Among the most-appreciated advantages of studying abroad are the opportunities to open one’s mind to other cultures, learn new languages, experience different teaching styles and – especially – escape outrageous college fees.
There’s also the possibility that “some may stay and find jobs,” the Guardian notes in its list of universities that British students should consider. “Others will fall in love and then life takes a different direction altogether.”
Whatever the outcome, the fact is that European universities appear among the top destinations for international students.
Two recent political events are “significantly influencing the direction of international higher education for years to come,” according to Gerrit Blöss, CEO of Study.EU, which just published a ranking of European universities based on their advantages for foreign students.
“First, there is the Trump presidency driving international students away from the U.S. to other countries – in many cases, Europe,” Bloss said. “And then there is the upcoming Brexit, of which neither the timeline nor the consequences are foreseeable.”
The tendency in Europe, though, is to expect deteriorating conditions in the U.K. – which are already forcing students to explore options on the nearby continent.
In the 2017 rankings recently released by Study.Eu, Germany’s score of 83.2 out of 100 put it at the top of the list as the most attractive option for foreign students among 30 European countries ranked in three categories: education (50 points), cost (30 points), and life and career (20 points).
Behind Germany, with scores from 60 to 70 points, were the U.K., Netherlands, France and Sweden.
“Germany has made a considerable improvement in the number of courses offered in English,” the study concluded. “While the U.K. and Ireland dominate this metric, Germany is second only to the Netherlands in the courses students can take in English.”
Germany also has an advantage concerning tuition fees, especially compared to the U.K, which has the highest of the 30 countries in the study.
Until now, higher education in Germany has been free, although some universities have started rolling out fees for international students.
France also made it to the upper reaches of the list due its lower cost. Meanwhile, Germany’s graduating unemployment rate is the lowest on the continent, according to statistics cited in the study from the E.U.’s Eurostat: only 2.3% of degree-earners in Germany are unemployed.
The Times Higher Education rankings of the 150 universities worldwide with the best “employability” for their students also include three German universities among the top 50 (University of Munich, Goethe University Frankfurt and Heidelberg University) and one in the top 10 (Technical University of Munich).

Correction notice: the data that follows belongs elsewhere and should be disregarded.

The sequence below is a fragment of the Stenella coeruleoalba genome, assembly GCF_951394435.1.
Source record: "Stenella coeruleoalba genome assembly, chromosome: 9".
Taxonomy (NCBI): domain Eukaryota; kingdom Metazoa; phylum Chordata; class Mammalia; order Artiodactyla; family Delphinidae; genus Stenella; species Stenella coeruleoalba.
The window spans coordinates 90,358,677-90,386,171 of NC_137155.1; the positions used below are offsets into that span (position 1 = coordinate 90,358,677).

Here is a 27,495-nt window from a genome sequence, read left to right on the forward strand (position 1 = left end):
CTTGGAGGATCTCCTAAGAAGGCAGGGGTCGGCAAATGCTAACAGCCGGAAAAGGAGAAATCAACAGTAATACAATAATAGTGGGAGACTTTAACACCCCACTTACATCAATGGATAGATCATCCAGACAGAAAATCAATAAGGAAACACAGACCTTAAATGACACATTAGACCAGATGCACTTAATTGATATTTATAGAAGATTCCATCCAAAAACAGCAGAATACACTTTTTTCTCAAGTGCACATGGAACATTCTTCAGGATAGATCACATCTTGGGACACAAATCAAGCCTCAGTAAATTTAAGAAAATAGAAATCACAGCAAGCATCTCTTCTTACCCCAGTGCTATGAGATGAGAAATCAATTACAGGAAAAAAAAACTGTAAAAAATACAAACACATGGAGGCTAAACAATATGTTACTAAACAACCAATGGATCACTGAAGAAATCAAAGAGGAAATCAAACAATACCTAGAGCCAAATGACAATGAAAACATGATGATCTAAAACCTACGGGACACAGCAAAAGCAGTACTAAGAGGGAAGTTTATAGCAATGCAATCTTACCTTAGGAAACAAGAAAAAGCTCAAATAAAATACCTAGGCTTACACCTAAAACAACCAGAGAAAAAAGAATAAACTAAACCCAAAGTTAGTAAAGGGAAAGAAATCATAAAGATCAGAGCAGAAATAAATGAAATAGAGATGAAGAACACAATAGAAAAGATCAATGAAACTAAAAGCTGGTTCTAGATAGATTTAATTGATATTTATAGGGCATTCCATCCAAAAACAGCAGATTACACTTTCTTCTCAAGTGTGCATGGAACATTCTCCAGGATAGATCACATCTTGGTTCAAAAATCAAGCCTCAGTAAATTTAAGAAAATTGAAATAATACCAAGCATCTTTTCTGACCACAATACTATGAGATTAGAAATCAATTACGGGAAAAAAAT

The number of foreign students seeking German universities is on the rise according to the Federal Satatistics Office, with 340,000 in 2016, up from 265,000 in 2014.
That said, the U.K. still registers 100,000 more international students than Germany.
Among the 980 universities around the world included in the Times Higher Education rankings, almost half are European, with the University of Oxford at the top of the list, above the California Institute of Technology, which has won the first ranking five times.
“Oxford’s success can be attributed to improved performances across the four main indicators – teaching, research, citations and international outlook,” the Times said. “More specifically, the institution’s total income and research income is rising faster than its staff numbers, its research is more influential, and it has been more successful at drawing in international talent.”
The top 10 European universities in that list, which measures teaching and research environment, citations (research influence), industry income and international outlook, include Swiss, German and Swedish institutions, although U.K. universities continue to be the most-sought choices top that list.
ETH Zurich achieves the highest ranking among Swiss institutions, making it into the top 10 overall and the top five within Europe.
Among less well-known choices, Finland followed by Sweden and Denmark ranked at the top in a list for foreign students’ satisfaction in a study by the international study platform StudyPortals.
From their part, GoAbroad just published their review of The 10 Best Places To Study Abroad in 2018, that includes Sweden, France, Spain, Italy and England among others. “Studying abroad is right up there with notable milestones like marriage, taking out a mortgage, and having your first child.,” the site writes. “The unforgettable moments you experience while submerged in unfamiliar smells and sounds halfway around the world possess a special power able to change your perspectives, mature you, and teach you lessons you won’t learn anywhere else.”
Here are the general point scores by Study.EU for the top countries bellow Germany:
- Netherlands, 66.1
- France, 63.8
- Sweden, 60.6
- Russia, 60
- Switzerland, 59.5
- Italy, 57.4
- Belgium, 57.1
- Norway 55.4
“When looking at the results as a whole, one thing becomes evident,” the study finds. “Each country has its strengths and its weaknesses. There are no nations that are consistently among the best, or among the worst, for every single input factor. When looking at the three individual areas, more than two-thirds of all ranked countries make it into at least one of the top 10 lists.”